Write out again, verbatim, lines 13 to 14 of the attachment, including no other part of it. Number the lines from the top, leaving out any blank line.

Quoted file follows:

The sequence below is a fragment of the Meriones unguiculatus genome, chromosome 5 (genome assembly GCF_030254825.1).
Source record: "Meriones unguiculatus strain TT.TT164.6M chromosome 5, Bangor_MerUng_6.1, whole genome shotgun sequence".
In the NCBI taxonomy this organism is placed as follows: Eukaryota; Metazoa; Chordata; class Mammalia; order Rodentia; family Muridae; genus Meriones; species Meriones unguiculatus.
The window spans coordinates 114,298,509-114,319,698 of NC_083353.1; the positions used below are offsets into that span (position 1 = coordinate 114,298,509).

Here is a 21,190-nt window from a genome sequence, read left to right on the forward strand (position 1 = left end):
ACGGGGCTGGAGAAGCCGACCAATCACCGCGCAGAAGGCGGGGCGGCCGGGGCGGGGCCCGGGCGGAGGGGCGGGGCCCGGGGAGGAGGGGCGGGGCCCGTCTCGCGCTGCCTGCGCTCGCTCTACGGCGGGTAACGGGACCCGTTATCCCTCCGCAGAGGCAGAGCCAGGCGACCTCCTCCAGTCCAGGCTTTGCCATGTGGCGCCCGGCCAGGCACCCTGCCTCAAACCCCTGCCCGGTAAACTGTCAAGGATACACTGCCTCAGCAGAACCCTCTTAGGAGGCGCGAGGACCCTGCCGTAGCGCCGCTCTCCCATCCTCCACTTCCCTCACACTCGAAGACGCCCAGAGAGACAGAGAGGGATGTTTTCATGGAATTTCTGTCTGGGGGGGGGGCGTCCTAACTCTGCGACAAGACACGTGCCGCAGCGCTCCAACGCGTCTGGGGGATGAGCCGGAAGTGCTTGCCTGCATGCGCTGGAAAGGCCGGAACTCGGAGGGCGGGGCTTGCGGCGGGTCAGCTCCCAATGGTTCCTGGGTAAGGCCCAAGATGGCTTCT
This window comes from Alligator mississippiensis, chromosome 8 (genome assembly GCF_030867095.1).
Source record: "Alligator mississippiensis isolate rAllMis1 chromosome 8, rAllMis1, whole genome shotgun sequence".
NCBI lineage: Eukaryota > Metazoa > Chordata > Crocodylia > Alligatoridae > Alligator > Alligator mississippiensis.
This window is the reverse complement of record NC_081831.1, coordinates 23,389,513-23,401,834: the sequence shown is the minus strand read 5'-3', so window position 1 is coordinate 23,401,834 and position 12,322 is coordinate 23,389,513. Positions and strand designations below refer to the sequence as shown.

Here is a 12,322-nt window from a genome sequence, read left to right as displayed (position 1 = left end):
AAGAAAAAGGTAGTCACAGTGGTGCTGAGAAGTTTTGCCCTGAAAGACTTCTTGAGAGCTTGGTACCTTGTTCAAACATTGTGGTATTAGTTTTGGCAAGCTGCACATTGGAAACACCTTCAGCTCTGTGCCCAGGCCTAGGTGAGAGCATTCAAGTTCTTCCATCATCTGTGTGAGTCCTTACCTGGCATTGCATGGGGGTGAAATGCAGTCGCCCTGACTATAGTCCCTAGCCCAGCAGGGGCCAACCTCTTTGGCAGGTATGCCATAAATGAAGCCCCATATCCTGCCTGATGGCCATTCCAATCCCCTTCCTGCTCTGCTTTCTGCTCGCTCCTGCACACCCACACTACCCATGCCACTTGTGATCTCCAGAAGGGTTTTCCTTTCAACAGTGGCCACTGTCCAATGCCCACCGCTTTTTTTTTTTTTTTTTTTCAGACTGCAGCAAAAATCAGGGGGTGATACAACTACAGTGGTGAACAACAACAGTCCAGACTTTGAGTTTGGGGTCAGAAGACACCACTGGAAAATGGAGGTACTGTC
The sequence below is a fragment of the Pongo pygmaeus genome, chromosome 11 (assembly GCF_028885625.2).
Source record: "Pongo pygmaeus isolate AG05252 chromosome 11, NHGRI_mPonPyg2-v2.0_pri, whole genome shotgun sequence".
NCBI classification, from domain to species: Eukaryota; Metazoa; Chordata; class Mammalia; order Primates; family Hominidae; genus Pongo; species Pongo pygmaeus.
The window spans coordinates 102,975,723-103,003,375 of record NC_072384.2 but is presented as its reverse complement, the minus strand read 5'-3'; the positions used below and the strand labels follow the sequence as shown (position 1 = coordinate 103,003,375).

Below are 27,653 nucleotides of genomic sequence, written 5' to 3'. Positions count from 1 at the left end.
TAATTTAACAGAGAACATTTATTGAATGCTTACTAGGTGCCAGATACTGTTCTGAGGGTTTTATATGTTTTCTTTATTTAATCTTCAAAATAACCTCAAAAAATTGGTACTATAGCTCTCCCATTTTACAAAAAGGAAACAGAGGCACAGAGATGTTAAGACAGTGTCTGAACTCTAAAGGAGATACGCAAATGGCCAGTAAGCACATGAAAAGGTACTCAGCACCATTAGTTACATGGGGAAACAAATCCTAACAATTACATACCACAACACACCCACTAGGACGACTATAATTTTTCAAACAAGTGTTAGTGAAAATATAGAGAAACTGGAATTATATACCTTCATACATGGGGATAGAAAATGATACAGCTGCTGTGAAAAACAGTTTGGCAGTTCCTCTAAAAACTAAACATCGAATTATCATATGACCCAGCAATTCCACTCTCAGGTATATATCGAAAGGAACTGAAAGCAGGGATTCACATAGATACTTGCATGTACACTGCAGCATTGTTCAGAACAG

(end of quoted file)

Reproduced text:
The sequence below is a fragment of the Pongo pygmaeus genome, chromosome 11 (assembly GCF_028885625.2).
Source record: "Pongo pygmaeus isolate AG05252 chromosome 11, NHGRI_mPonPyg2-v2.0_pri, whole genome shotgun sequence".